Pomalidomide FDA Advisory Committee Meeting Canceled
Published: Oct 3, 2012 6:58 pm
The U.S. Food and Drug Administration (FDA) has canceled the November advisory committee meeting during which Celgene’s application to have pomalidomide (Pomalyst) approved as a new multiple myeloma treatment was scheduled to be reviewed.
The meeting of the advisory committee — formally known as the Oncologic Drugs Advisory Committee (ODAC) — was placed on the FDA schedule just last month (see related Beacon news).
The cancellation of the ODAC meeting does not necessarily mean there has been any change in either the FDA’s overall schedule for reviewing pomalidomide’s new drug application or the likelihood of the agency approving the drug.
The timeline for the drug’s review was addressed directly in the press release Celgene (NASDAQ: CELG) issued today about the cancellation of the meeting.
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In the press release, Celgene said that the FDA has informed the company that the review of pomalidomide’s application “is continuing.” Celgene further indicated that the FDA still expects to reach a decision about pomalidomide’s application by February 10, 2013, the date by which the FDA is legally required to issue a decision on the application.
The FDA typically schedules ODAC meetings to give members of the advisory committee, other experts, and company representatives a chance to advise the agency about issues related to FDA applications involving cancer treatments.
In June of this year, for example, the FDA held an ODAC meeting to review the new drug application for Kyprolis (carfilzomib) (see the Beacon’s detailed coverage of the meeting). The FDA then went on in July to approve Kyprolis as a new treatment for relapsed/refractory multiple myeloma (see related Beacon news article).
The FDA is not required, however, to hold an ODAC meeting before it reaches a decision in regard to a new drug application. The agency can opt to make a decision without holding an advisory committee meeting if the regulator feels it already has sufficient information about the drug it is reviewing.
Thus, there are at least two possible interpretations to today’s announcement that pomalidomide’s November ODAC meeting has been canceled.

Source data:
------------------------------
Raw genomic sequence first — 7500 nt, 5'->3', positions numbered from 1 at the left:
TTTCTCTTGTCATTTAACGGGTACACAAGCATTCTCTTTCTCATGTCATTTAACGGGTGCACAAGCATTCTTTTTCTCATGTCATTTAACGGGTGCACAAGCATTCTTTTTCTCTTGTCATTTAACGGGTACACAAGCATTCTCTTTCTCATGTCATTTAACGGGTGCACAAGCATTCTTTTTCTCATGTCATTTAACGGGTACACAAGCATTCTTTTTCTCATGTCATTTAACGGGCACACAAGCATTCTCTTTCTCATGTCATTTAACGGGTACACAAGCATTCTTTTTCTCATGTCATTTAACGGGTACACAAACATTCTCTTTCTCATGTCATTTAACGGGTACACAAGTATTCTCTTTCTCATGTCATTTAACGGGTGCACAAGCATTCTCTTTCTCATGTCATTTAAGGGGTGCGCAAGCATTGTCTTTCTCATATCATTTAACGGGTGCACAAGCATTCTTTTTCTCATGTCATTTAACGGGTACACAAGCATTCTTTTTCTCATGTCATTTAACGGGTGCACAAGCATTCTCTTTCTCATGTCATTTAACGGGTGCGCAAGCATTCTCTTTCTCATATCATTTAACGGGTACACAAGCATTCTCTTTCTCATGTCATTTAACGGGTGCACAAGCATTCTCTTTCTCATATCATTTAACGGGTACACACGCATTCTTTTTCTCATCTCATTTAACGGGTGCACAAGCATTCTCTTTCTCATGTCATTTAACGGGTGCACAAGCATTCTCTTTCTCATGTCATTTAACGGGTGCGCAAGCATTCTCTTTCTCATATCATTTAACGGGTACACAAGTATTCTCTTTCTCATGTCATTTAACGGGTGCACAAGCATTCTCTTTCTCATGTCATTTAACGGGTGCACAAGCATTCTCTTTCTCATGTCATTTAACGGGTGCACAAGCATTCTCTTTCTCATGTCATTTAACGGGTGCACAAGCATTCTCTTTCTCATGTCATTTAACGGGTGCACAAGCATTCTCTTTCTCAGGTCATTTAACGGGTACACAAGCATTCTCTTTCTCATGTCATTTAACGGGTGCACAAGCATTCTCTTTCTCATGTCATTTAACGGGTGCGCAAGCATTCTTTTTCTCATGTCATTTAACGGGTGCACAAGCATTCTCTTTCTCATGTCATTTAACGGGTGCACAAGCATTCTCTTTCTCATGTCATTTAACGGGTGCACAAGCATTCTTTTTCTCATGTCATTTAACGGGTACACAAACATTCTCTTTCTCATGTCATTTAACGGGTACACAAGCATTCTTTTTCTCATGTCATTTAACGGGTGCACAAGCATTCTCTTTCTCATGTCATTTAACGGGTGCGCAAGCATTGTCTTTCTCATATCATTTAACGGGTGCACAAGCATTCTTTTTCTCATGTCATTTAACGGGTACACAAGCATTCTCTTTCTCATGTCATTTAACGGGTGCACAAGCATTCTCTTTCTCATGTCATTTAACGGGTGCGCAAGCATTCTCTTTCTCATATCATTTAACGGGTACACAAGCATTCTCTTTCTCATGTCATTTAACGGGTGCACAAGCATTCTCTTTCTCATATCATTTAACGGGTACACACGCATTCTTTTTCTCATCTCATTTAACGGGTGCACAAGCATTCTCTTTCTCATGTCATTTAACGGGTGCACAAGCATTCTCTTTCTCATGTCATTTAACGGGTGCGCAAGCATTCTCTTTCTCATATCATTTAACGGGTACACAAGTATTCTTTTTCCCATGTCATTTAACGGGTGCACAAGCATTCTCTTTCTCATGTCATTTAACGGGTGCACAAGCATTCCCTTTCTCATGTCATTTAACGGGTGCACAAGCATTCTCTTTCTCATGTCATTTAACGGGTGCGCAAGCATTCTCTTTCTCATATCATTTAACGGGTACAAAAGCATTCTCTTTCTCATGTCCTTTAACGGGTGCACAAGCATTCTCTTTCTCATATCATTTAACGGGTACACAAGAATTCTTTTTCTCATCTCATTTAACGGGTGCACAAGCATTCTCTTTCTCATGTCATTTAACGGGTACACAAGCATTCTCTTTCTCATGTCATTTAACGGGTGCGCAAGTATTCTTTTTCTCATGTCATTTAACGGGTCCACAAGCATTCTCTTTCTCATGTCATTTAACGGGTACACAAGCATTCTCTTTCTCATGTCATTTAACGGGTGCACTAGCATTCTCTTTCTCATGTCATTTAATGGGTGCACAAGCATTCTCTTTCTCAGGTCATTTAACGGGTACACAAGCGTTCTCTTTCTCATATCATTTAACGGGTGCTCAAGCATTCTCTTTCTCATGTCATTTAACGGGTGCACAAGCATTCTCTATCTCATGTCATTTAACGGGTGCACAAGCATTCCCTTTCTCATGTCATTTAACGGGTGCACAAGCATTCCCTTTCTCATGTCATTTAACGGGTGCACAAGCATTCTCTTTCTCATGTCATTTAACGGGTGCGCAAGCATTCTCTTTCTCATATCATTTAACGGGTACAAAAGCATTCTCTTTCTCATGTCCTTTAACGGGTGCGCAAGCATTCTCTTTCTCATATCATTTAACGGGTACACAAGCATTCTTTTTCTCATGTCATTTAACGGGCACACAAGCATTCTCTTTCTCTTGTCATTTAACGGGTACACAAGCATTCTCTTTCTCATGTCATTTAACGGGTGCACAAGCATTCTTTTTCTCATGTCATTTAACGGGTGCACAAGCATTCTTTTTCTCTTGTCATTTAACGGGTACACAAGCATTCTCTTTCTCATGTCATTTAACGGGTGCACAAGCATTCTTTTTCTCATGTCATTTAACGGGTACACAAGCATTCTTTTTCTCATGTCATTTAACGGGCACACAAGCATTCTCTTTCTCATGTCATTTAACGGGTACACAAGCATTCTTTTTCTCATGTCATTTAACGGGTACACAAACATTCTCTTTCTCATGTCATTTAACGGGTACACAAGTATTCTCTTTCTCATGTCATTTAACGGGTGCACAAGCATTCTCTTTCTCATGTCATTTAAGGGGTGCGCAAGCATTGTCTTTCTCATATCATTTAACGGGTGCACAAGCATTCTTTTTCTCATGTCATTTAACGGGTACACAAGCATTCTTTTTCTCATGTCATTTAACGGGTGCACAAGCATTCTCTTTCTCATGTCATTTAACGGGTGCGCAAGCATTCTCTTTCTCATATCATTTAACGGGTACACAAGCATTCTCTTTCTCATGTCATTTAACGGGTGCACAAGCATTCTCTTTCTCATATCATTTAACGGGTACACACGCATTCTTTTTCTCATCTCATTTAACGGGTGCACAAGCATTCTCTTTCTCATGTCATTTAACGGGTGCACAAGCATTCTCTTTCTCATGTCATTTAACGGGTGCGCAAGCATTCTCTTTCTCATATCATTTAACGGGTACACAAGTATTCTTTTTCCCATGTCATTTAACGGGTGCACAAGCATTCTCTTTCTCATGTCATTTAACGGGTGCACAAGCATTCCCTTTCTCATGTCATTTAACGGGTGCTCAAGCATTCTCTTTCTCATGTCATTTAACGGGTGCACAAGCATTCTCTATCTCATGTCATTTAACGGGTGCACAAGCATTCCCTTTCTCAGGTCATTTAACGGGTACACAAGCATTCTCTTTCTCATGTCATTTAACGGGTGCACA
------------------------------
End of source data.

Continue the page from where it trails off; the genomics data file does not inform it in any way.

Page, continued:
One interpretation is that the FDA simply wants more time to prepare for an ODAC meeting, and it will schedule a new ODAC meeting to review pomalidomide either later this year or early next year.
An alternative interpretation is that the FDA believes it already has enough information to reach a decision about pomalidomide’s application, and that it is prepared to make a decision without holding an ODAC meeting.
Several investment analysts with whom The Beacon consulted in regard to today’s development believe the second interpretation may be the more likely of the two. They also believe that, if this is the case, the FDA is likely to be leaning toward approving pomalidomide.
For example, Wells Fargo investment analyst Brian Abrahams, writing in a report earlier today about the cancellation of the ODAC meeting, said that, although “expectations are already high for pomalidomide approval, the cancellation of the FDA panel could further increase the likelihood.”
Financial markets today interpreted the pomalidomide news as, at worst, a neutral development. Celgene’s stock was up 0.7% today, slightly better than the overall market.
Results from the latest clinical trials involving pomalidomide in relapsed/refractory multiple myeloma were presented at the American Society of Clinical Oncology annual meeting this summer (see related Beacon news).
If the FDA makes a positive decision regarding pomalidomide’s new drug application, Celgene will be allowed to start marketing the drug in the United States as a new treatment for relapsed and refractory myeloma.
Until the FDA reaches a decision regarding pomalidomide’s application, the drug is available through Celgene’s expanded access program, called PEXIUS, for relapsed and refractory myeloma patients in the U.S. who do not have any other treatment options.
Celgene also submitted a marketing authorization application for pomalidomide to the European Medicines Agency this past June, meaning the drug could be approved for use in Europe by the middle of 2013.
For more information regarding the cancellation of the November pomalidomide FDA advisory committee meeting, see the Celgene press release.